Here is a quick example:

Figure 10: Consuming an LZ token from the config data

This process is then repeated, and the config is decompressed:

Figure 11 - Decompressed malware config

Sadly, this still appears to be gibberish, so we have more work to do to make its purpose clear.

Following the Lua script, it goes on to declare many functions. However, at the very bottom of the script is a final invocation:

Figure 12 - Call made at the end of the Lua script

“E” is the main function of the code. “C,” which was declared further up the script, and shown in Figure 8, is a function that returns the Lua environment variable _ENV. So, from here we will look at the call to “F.” F was originally the function that decompressed the embedded configuration; however, it is redeclared later, as shown in Figure 13.

Figure 13 - Redeclared version of F

After some further digging, it turns out that this function parses the config that was decompressed earlier. The functions “o” and “d” here – which pull data from the config – consume four- and one-byte values respectively, and they XOR each byte with 0x73. Jumping the gun and XOR-decoding the entire config gives us the following.

Figure 14 - The decoded config

This starts to reveal the goal of the Lua code.

Deeper into the Lua-verse

Jumping back to function F, there are three distinct “for” loops, where each loop decodes a segment of the config. The first loop does not achieve anything, as the loop counter is zero. However, the second loop parses a table of variables. Before focusing on the second loop, it is first necessary to look at the declaration of the variable "a,” which is populated with the parsed config data:

Figure 15 - Declaration of config variable 'a'

Note here that “f” is a table with 47 items, which are all initially declared as zero. Next, we see the excerpt of function F containing the second “for” loop:

Figure 16 - Excerpt of function F that decodes the variable table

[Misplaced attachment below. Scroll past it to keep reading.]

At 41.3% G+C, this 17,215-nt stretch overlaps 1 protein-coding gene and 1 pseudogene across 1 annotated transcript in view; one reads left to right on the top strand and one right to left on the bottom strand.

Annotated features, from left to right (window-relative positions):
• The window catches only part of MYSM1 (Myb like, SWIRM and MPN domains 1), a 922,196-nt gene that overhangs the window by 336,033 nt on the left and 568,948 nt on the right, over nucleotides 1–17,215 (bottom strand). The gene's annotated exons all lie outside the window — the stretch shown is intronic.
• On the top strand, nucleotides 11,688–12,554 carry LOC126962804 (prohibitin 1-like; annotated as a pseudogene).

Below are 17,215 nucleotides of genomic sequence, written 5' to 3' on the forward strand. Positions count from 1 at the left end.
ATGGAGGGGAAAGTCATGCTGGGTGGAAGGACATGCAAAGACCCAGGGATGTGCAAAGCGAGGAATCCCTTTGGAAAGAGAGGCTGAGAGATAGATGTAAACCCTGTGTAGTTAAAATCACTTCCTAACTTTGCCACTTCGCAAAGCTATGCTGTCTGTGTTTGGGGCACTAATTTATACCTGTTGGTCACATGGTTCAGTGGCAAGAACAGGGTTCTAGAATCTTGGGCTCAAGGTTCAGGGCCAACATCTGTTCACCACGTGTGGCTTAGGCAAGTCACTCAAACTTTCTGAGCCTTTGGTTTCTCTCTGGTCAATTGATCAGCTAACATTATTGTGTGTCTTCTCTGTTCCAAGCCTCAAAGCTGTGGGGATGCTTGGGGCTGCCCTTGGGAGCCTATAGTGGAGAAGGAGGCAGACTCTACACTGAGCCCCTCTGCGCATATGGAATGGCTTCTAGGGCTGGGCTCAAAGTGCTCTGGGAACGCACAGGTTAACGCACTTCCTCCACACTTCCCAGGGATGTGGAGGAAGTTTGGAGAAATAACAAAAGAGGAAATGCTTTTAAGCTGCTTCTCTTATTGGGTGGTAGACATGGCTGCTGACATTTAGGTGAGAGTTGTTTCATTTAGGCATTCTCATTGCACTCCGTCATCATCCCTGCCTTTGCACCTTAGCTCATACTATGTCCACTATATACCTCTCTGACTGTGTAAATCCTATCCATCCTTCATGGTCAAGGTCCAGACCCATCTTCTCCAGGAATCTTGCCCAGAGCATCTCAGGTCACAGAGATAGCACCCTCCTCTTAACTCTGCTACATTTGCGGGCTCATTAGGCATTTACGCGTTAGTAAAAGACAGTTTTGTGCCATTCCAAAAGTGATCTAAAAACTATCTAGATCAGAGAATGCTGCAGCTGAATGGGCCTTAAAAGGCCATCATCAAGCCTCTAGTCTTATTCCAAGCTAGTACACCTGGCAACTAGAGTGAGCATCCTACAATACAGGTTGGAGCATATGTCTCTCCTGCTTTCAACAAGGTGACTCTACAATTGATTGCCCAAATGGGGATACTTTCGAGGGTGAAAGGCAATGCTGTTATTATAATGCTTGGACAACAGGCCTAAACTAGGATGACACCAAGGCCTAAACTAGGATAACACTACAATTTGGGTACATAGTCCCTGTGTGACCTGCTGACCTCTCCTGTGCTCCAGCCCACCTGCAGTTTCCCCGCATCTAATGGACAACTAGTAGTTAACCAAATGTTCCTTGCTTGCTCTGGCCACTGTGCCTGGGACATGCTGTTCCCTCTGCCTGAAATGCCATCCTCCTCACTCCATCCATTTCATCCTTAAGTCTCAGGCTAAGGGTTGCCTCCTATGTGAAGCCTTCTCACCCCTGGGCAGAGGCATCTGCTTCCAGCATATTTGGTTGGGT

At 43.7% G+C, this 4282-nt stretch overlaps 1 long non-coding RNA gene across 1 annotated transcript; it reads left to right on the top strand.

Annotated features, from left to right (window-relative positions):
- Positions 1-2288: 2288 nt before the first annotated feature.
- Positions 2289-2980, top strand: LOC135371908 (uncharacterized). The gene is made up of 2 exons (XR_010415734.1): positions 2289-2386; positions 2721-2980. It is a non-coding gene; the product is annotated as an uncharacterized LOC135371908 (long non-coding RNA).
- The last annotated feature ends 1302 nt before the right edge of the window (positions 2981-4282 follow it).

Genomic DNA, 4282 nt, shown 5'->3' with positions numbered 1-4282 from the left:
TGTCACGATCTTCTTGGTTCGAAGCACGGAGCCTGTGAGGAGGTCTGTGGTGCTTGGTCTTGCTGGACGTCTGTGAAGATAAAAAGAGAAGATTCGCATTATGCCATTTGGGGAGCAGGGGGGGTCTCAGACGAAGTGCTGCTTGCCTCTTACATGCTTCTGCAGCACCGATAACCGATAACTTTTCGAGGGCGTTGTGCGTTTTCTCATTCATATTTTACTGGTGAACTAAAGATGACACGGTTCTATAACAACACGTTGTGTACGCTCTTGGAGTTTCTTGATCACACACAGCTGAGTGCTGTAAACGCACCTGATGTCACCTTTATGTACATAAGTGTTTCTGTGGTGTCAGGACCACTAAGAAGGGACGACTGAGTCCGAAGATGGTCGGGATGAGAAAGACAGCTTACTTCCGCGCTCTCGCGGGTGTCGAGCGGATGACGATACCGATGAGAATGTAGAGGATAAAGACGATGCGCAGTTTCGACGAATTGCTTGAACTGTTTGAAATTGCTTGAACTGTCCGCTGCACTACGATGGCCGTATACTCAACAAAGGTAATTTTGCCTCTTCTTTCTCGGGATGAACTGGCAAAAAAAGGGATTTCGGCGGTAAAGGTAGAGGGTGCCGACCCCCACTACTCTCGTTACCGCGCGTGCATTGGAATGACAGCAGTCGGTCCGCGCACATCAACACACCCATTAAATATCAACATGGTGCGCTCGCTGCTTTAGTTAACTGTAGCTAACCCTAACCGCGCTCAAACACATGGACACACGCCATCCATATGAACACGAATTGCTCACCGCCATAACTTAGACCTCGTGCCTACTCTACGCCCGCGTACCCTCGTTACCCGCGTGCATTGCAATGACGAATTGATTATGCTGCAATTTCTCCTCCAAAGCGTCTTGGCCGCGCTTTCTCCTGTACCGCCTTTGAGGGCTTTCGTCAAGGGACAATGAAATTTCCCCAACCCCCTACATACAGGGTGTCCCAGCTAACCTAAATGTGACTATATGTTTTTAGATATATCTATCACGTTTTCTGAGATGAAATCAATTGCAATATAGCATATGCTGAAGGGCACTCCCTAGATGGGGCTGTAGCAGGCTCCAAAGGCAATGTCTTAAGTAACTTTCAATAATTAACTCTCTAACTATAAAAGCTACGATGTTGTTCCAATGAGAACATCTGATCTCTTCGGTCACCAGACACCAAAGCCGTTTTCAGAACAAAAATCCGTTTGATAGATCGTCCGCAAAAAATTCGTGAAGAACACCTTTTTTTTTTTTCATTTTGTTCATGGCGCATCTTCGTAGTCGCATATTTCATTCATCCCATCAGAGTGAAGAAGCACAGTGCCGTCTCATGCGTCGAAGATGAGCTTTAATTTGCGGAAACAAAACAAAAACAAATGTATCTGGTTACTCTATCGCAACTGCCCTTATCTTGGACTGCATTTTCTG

Inside this second “for” loop, each iteration declares a local variable “e” that is used for deciding which “if-else” code block to enter. The function d consumes a single byte from the config, which is parsed as an integer. This value corresponds to the data type of the variable and how to parse it. The three data types are as follows:

0x01 = ? (Unused)
0x02 = String
0x03 = Integer

However, the script only makes use of data types 0x02 and 0x03. The most common variable type is the string type (0x02) that results in a call to function “s.” This reads a four-byte integer that is the length of the string, and then it reads the actual string using the length value. Before the loop is entered, function o is called, which first reads a four-byte integer that is used to figure out the number of iterations required for the loop. The following diagram in Figure 16 illustrates this process.

Figure 17 - Visual representation of the config parsing process

The first five bytes, as shown above, are consumed as the first loop counter (zero) and a one-byte integer (also zero), which is stored in a[4]. Next, the second loop counter is consumed (0x18 = 24), which indicates the variable section of the config contains 24 values.

Next the loop starts parsing these values. The first variable is a string type (0x02), so first a length is decoded (0x06 = 6), and then the string itself is read (“serial”). Following the same procedure for the next variable gives the string “string,” followed by “gsub,” and so on.

In fact, only one variable of type integer (0x03) is found in the entire config. After decoding, this integer evaluates to three. The last value stored in the variable table is the string “collectgarbage.” In the diagram in Figure 16, the black cursor marks the end of the variable table.

The third loop, and therefore final section of the config, is where SunSeed gets interesting. The last loop counter, found after the variable table, is 0x2f = 47. This explains the reasoning behind the table of 47 zeroes declared initially, which is to hold the 47 decoded values from this final section of the config. This section of the config is comprised of 47 “frames,” which are decoded from two four-byte values.

Stepping Into the Machinery

Incredibly, it appeared that the authors of SunSeed had created a quasi-virtual machine (VM) in the last function E, referenced earlier and shown in Figure 12. After some digging however, it seems that the heavily obfuscated print.lua could in fact be the work of an open-source Lua obfuscator called “Prometheus.” (Not to be confused with the Traffic Direction System of the same name, which we previously described in a blog.)

The Prometheus obfuscator includes both a “VMify” step, which converts the Lua script into bytecode and creates a VM to process it, and a “ConstantArray” step that puts all variables into a table at the start of the script. This is starting to sound eerily familiar. Either way, this virtual machine consumes the previously mentioned 47 frames, using the variable table and a makeshift set of “registers” to execute the core functionality of SunSeed.